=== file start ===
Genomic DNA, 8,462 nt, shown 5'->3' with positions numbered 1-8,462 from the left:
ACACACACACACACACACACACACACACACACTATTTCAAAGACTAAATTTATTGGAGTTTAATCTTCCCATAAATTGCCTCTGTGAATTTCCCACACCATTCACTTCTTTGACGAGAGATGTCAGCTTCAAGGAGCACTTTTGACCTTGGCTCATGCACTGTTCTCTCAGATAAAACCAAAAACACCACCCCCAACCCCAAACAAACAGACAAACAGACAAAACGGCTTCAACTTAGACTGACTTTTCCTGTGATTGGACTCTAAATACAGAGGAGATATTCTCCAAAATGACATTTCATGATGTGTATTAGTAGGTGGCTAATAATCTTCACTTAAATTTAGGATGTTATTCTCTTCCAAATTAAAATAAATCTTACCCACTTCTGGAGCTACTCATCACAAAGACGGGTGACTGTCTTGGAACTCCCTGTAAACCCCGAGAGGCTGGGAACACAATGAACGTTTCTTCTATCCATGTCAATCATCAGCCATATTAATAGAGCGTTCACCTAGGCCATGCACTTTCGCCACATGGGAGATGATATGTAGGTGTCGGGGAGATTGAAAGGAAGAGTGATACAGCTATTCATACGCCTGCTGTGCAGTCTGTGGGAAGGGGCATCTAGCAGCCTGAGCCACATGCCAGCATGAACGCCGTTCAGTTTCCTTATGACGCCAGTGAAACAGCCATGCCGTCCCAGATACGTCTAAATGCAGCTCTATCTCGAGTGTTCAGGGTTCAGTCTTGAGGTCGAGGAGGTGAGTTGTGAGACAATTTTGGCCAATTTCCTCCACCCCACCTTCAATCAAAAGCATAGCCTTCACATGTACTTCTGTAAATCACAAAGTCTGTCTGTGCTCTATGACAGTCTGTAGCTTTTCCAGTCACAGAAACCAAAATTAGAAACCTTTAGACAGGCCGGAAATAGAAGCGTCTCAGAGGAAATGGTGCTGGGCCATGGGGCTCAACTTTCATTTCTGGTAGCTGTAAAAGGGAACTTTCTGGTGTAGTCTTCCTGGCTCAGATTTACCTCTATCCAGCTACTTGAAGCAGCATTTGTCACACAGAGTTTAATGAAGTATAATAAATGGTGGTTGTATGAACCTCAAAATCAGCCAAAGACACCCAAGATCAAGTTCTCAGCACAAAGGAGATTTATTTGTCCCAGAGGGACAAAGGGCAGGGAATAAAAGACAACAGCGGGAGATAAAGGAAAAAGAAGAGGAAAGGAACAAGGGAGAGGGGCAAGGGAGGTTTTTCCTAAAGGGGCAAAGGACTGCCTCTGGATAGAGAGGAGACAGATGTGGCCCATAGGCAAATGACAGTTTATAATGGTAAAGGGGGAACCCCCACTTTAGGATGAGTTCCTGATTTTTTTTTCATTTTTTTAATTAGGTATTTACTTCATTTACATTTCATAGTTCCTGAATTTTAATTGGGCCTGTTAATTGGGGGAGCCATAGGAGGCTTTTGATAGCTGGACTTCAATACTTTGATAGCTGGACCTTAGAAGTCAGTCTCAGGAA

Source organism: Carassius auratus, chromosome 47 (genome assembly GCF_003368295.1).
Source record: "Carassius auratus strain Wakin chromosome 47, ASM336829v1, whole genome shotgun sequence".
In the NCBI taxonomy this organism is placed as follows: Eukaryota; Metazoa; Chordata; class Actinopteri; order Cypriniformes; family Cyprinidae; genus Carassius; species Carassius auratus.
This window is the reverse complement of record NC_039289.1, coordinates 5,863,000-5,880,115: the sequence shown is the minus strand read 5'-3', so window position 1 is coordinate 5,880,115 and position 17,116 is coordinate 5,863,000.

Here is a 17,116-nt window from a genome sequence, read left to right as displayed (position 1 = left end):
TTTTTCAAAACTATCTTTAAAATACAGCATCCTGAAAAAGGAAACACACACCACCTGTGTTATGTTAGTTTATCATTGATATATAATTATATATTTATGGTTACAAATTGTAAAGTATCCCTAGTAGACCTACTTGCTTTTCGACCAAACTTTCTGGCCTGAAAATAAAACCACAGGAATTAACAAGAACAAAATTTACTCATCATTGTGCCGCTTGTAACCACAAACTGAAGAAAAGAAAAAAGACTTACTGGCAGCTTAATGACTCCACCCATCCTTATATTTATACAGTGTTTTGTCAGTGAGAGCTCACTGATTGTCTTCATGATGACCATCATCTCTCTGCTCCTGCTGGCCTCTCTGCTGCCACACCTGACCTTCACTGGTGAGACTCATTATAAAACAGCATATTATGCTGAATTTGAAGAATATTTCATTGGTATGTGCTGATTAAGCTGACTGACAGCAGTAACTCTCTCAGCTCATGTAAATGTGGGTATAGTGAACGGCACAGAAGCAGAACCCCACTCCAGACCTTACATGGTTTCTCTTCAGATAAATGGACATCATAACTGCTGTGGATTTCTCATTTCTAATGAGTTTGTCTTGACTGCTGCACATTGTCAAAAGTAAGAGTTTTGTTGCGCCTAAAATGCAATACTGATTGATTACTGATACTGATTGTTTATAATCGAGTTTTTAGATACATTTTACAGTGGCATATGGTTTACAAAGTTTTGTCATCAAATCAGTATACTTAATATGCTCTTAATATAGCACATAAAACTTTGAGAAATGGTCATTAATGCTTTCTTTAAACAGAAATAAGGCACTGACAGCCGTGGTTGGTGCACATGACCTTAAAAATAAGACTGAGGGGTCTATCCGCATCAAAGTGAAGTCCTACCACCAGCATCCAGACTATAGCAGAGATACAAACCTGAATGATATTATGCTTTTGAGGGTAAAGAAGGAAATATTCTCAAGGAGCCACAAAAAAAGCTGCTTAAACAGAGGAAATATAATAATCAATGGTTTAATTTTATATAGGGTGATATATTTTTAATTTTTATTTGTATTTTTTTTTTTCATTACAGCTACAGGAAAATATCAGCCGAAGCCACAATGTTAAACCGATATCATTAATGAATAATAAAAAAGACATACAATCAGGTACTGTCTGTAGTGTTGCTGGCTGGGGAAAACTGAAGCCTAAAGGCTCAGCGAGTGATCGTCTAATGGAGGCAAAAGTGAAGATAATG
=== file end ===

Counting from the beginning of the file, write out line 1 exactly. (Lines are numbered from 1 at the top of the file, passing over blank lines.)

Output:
Genomic DNA, 8,462 nt, shown 5'->3' with positions numbered 1-8,462 from the left: